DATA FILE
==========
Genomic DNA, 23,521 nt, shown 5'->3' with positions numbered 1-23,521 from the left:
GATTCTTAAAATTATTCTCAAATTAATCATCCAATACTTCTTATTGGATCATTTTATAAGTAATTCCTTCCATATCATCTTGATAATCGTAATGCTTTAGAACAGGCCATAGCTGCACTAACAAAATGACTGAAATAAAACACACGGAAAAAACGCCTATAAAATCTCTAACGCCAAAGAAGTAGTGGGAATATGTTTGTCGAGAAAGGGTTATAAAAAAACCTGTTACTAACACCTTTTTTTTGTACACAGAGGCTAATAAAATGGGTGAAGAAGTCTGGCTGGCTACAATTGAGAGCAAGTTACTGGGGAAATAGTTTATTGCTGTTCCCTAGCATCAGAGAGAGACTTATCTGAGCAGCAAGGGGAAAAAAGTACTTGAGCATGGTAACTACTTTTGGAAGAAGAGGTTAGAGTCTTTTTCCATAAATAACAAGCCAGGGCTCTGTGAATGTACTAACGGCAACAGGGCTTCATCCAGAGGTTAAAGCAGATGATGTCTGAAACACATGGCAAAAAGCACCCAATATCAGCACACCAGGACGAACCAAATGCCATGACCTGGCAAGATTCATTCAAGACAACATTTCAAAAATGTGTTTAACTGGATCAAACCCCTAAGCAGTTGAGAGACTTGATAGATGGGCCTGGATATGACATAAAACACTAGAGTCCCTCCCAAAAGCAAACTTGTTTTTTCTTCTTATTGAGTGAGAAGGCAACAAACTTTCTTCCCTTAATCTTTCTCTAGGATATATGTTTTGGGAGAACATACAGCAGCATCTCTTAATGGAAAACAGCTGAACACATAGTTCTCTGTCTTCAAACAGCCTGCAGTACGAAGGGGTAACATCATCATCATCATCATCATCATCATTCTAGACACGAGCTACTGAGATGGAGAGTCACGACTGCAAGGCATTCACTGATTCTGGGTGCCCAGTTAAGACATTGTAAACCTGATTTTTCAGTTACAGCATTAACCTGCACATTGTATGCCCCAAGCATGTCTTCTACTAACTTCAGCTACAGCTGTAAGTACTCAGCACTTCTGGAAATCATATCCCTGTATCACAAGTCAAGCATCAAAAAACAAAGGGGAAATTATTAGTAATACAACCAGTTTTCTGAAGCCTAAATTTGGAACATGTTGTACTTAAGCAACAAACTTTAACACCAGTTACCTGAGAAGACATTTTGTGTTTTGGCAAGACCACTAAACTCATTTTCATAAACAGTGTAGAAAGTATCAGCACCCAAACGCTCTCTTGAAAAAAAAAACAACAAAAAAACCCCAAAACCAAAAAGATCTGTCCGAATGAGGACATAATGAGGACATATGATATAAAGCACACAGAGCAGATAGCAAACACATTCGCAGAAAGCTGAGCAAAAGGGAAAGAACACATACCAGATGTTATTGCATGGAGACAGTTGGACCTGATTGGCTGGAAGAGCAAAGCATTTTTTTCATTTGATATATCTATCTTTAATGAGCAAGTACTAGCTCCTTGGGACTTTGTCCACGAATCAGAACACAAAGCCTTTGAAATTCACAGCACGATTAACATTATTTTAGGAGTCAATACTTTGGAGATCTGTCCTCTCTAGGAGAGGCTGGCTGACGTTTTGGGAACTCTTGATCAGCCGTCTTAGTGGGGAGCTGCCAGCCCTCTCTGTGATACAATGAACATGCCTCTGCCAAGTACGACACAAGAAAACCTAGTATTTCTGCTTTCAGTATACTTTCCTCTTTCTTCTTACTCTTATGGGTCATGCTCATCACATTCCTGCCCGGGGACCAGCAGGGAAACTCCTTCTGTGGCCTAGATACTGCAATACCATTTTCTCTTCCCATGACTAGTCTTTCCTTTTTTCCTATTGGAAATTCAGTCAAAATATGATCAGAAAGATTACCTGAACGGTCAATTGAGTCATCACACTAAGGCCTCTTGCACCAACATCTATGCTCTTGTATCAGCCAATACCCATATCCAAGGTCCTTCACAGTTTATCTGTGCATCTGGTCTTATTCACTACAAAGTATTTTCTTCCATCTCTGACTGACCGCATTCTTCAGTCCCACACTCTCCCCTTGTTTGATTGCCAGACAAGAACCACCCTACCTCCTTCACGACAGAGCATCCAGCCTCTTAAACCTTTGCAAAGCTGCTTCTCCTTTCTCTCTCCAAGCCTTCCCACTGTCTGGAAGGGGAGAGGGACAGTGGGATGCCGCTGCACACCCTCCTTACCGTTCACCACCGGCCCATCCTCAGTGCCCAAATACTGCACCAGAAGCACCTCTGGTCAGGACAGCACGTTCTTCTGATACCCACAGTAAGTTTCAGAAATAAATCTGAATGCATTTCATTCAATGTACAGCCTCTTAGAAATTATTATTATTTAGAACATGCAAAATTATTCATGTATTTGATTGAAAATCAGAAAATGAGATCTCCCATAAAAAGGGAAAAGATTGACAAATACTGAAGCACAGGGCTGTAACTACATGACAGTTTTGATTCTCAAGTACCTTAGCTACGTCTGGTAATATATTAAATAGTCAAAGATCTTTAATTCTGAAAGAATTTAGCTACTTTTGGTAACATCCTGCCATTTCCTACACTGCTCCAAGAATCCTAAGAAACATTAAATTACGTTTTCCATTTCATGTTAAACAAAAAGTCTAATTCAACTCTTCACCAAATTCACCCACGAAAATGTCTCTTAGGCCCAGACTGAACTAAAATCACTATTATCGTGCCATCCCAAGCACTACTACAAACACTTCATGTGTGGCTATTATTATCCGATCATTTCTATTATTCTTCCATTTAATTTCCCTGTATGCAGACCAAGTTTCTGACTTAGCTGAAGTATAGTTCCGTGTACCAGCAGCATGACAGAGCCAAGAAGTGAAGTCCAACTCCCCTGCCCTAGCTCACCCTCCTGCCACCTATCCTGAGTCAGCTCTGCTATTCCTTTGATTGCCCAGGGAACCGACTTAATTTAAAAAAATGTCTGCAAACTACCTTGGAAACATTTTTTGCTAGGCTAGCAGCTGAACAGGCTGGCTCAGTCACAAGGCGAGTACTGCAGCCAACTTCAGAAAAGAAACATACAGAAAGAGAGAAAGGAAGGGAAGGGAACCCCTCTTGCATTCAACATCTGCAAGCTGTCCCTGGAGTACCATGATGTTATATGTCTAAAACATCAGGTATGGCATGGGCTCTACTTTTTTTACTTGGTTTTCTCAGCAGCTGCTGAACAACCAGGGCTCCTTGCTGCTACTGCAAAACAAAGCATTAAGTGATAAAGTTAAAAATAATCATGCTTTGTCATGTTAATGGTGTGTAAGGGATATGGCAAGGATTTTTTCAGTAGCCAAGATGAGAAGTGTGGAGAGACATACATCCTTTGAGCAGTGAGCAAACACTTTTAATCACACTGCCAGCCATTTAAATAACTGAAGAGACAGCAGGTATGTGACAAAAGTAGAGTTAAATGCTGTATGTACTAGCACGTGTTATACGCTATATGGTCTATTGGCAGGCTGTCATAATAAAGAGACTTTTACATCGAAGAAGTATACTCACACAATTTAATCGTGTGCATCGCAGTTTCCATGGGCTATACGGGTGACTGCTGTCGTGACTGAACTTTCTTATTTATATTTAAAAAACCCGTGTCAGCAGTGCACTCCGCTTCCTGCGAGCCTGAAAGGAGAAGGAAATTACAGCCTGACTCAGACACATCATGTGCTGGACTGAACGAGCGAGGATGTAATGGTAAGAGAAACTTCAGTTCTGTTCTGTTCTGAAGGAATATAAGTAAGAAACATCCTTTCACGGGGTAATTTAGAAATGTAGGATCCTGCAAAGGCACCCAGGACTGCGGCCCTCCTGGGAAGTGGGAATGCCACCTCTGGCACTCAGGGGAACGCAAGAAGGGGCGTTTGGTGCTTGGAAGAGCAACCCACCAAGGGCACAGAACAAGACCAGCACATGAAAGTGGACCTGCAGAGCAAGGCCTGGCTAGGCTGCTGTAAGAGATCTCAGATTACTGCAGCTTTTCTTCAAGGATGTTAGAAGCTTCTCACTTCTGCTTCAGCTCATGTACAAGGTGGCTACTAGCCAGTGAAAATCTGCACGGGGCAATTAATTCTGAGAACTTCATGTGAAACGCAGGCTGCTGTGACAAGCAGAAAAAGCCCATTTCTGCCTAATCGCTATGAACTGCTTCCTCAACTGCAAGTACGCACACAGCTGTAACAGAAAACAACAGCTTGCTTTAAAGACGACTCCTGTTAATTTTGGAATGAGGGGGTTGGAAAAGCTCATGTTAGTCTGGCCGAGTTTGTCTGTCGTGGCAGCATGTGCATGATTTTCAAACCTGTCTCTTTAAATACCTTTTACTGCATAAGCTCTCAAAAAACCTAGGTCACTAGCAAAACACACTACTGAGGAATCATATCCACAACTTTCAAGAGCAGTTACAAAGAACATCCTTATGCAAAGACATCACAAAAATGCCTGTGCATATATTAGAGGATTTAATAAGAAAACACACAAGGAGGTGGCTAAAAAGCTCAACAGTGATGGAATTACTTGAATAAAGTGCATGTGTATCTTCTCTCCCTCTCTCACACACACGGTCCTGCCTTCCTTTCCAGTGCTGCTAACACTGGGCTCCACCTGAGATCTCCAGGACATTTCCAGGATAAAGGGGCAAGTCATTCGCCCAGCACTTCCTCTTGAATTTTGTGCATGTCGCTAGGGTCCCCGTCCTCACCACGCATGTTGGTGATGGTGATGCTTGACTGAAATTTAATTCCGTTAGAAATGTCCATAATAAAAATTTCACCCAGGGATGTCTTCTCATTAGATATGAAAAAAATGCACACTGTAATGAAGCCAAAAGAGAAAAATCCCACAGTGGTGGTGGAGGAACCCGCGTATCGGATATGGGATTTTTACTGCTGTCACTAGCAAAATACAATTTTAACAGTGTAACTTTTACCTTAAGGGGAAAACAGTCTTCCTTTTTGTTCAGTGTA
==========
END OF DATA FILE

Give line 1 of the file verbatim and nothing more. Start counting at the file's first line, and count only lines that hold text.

Genomic DNA, 23,521 nt, shown 5'->3' with positions numbered 1-23,521 from the left: